Next, he’ll want to compare and decide which seller he should buy this camera from…
Phase #2: Compare
So now, Bob has learned about the camera model he wants to buy, but there are so many eBay listings out there from various sellers that are offering the same camera.
Bob wants to compare the different sellers and choose the best option for his needs, in terms of – price, service, shipping methods, return policies etc…
How can you help your potential customers to “Compare”?
The key point Jason mentions here is “differentiation” – how does your offer for an item differ from the other sellers?
This brings me to the importance of focus, an aspect which I mention in almost every post.
Read point #3 “Focus, focus, focus!” in my previous post about eBay Hacks we learned growing eBay sales from zero to $100k/ Month.
Differentiation is where you show your strongest side! If you promise the best customer support on eBay – this is the place to shout it out, so those buyers who compare your eBay listings to others can clearly see that your differentiation is in the support aspect. Make it easy for the customers to “compare” you to others and see what your competitive advantage is.
Not knowing or not clearly stating your competitive advantage in your eBay listings is one of the most critical eBay selling mistakes that will kill your business.
Of course, you need to make sure you fill in as much “item specifics” as possible when creating an eBay listing. It’s critical for filtering the search results on eBay.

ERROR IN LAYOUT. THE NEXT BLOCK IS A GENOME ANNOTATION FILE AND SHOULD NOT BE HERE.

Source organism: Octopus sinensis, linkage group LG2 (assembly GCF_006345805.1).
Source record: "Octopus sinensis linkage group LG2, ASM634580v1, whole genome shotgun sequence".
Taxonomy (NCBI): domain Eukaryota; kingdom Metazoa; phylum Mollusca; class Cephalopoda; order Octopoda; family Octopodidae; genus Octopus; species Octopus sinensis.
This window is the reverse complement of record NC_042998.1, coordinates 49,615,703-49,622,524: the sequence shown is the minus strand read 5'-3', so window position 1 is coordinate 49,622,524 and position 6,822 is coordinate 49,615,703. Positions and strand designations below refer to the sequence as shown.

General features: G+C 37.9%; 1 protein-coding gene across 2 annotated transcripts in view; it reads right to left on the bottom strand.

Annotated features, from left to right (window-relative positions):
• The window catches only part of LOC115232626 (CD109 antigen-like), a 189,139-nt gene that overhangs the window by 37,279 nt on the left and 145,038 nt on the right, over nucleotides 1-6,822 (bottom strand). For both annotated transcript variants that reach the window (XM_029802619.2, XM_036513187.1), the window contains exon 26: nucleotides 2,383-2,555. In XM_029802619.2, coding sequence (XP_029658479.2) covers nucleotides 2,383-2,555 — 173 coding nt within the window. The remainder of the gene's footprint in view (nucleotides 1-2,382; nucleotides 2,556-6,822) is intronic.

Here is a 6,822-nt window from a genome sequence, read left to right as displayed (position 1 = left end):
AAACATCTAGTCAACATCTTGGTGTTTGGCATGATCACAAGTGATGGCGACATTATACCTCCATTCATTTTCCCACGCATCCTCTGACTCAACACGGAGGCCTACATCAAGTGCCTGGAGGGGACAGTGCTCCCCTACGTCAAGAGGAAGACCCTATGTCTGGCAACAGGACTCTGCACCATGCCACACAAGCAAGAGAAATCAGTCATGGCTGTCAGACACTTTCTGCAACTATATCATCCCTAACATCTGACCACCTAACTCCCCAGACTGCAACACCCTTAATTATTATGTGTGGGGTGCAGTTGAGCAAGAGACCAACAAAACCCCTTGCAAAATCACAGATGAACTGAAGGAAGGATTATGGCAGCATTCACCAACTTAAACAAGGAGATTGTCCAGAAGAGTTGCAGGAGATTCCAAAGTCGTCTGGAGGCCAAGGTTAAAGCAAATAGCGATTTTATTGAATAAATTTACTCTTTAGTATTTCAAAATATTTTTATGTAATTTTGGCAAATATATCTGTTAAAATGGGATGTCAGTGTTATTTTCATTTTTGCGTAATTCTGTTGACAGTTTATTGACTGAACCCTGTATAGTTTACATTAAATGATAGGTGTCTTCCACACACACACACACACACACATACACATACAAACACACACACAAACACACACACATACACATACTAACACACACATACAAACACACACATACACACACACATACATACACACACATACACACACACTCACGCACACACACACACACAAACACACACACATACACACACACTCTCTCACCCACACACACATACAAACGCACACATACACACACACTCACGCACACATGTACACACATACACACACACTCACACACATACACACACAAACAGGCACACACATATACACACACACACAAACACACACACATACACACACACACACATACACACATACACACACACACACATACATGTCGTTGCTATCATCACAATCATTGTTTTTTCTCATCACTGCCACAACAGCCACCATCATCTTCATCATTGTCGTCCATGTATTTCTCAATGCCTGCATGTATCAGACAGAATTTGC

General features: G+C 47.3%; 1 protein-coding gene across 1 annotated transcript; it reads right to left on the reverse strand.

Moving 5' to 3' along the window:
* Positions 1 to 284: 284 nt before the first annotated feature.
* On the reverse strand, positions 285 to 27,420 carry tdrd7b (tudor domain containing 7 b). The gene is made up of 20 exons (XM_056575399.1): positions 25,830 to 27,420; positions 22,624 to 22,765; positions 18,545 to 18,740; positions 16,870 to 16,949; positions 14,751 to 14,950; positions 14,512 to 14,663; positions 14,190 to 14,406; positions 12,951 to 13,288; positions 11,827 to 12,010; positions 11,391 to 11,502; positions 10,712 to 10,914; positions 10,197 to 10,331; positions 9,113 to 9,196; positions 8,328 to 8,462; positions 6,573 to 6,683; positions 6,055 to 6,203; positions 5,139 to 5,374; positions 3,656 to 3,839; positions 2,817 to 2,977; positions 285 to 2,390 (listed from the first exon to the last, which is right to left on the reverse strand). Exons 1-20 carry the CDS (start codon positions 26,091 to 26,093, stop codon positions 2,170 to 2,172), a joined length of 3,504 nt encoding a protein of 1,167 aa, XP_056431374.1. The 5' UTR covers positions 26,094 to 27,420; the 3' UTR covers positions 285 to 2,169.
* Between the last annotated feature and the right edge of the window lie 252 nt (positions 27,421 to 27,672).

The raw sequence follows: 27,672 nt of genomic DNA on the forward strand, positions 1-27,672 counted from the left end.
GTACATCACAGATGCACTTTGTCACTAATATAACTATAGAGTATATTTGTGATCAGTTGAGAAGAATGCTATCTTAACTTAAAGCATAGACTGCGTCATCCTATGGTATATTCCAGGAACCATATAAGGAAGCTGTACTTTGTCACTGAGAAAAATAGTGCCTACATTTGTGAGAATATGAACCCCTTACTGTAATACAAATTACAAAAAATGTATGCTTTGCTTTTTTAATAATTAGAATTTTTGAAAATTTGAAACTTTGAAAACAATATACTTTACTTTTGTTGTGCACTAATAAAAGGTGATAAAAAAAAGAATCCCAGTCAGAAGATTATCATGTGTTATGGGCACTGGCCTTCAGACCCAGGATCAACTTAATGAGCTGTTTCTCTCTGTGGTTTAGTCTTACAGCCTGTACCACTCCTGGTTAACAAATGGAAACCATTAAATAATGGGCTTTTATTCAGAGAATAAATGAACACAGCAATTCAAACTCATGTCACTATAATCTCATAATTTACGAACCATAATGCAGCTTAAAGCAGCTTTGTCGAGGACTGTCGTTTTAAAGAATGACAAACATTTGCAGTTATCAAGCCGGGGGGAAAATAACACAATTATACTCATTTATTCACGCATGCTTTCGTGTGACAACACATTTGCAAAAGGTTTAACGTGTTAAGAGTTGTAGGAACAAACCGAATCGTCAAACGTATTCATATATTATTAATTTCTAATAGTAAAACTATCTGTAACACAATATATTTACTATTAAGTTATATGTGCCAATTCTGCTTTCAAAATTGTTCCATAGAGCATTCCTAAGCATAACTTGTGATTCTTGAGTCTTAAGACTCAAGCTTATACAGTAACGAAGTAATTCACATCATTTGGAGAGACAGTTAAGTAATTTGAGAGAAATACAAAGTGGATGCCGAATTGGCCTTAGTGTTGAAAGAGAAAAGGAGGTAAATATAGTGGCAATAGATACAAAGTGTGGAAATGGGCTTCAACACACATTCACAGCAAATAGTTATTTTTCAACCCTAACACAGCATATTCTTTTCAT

Back to Bob…
Finally Bob wants to convert.
Phase #3: Convert
Bob wants to be convinced that this specific eBay listing, from this specific seller is the one he should buy from.
He wants to be sure that his transaction will be as easy as possible, that he’ll get his camera on time for his trip etc…
eBay’s research shows that there are two focal points you need to trigger to make the potential customer buy from your eBay listing:
Bob wants to get confidence in 3 main aspects:
- Confidence that he’s getting a great deal
- Confidence that he’s going to have a great transnational relationship with the seller
- Confidence that if anything goes wrong, or he eventually finds out that this is not the camera he wanted, he will be able to return it and not have any hassles.
eBay found that a big factor for making the customer feel confident is the “sales history”:
As Jason explains – “When a buyer sees that a bunch of other buyers have bought it before, he sees that as a confidence indicator”
In the example above you’ll see that 410 people bought this item, that’s a strong indicator that people trust the seller and it most likely make more buyers comfortable doing business with that seller.
This is called “Social proof” –
“What is social proof? Put simply, it’s the positive influence created when someone finds out that others are doing something.”
Aileen lee, Founder & Partner @ Cowboy Ventures
I’ve discussed social proof in the past in relation to tracking eBay sales down reasons and optimizing eBay listings with social proof signals.
In another post about the top eBay sellers, which I mentioned before, I explained how our research showed that most of the world’s top eBay sellers add indicators of trust and social proof to convey confidence.
Now let’s dive into each of the “confidence” aspects:
Confidence that he’s getting a great deal
It may sound too simple to be true, but by simply stating that we guarantee the best deal on eBay, we were able to gain confidence points for our eBay listings and increase sales.
Here is a snapshot of a heading from our eBay listing –